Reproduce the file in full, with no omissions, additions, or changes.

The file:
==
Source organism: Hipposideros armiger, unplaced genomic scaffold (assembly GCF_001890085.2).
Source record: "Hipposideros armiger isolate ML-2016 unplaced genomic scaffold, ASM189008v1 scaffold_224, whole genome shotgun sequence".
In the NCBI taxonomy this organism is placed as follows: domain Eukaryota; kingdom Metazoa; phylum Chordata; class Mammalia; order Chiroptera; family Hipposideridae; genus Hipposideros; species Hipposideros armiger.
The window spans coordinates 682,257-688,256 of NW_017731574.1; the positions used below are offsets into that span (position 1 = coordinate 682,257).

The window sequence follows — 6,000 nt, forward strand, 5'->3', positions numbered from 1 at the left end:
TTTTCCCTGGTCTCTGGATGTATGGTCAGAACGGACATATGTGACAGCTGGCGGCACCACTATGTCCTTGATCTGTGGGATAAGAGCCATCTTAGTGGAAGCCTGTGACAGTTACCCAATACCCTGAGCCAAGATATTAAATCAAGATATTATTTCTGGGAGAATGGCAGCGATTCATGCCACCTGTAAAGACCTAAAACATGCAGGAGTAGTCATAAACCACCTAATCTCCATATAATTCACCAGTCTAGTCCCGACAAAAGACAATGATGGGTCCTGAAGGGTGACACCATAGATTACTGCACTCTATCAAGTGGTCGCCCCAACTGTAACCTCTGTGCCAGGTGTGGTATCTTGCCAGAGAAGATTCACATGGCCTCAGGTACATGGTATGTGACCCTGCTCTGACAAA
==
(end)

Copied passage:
Source organism: Hipposideros armiger, unplaced genomic scaffold (assembly GCF_001890085.2).
Source record: "Hipposideros armiger isolate ML-2016 unplaced genomic scaffold, ASM189008v1 scaffold_224, whole genome shotgun sequence".
In the NCBI taxonomy this organism is placed as follows: domain Eukaryota; kingdom Metazoa; phylum Chordata; class Mammalia; order Chiroptera; family Hipposideridae; genus Hipposideros; species Hipposideros armiger.
The window spans coordinates 682,257-688,256 of NW_017731574.1; the positions used below are offsets into that span (position 1 = coordinate 682,257).

The window sequence follows — 6,000 nt, forward strand, 5'->3', positions numbered from 1 at the left end:
TTTTCCCTGGTCTCTGGATGTATGGTCAGAACGGACATATGTGACAGCTGGCGGCACCACTATGTCCTTGATCTGTGGGATAAGAGCCATCTTAGTGGAAGCCTGTGACAGTTACCCAATACCCTGAGCCAAGATATTAAATCAAGATATTATTTCTGGGAGAATGGCAGCGATTCATGCCACCTGTAAAGACCTAAAACATGCAGGAGTAGTCATAAACCACCTAATCTCCATATAATTCACCAGTCTAGTCCCGACAAAAGACAATGATGGGTCCTGAAGGGTGACACCATAGATTACTGCACTCTATCAAGTGGTCGCCCCAACTGTAACCTCTGTGCCAGGTGTGGTATCTTGCCAGAGAAGATTCACATGGCCTCAGGTACATGGTATGTGACCCTGCTCTGACAAA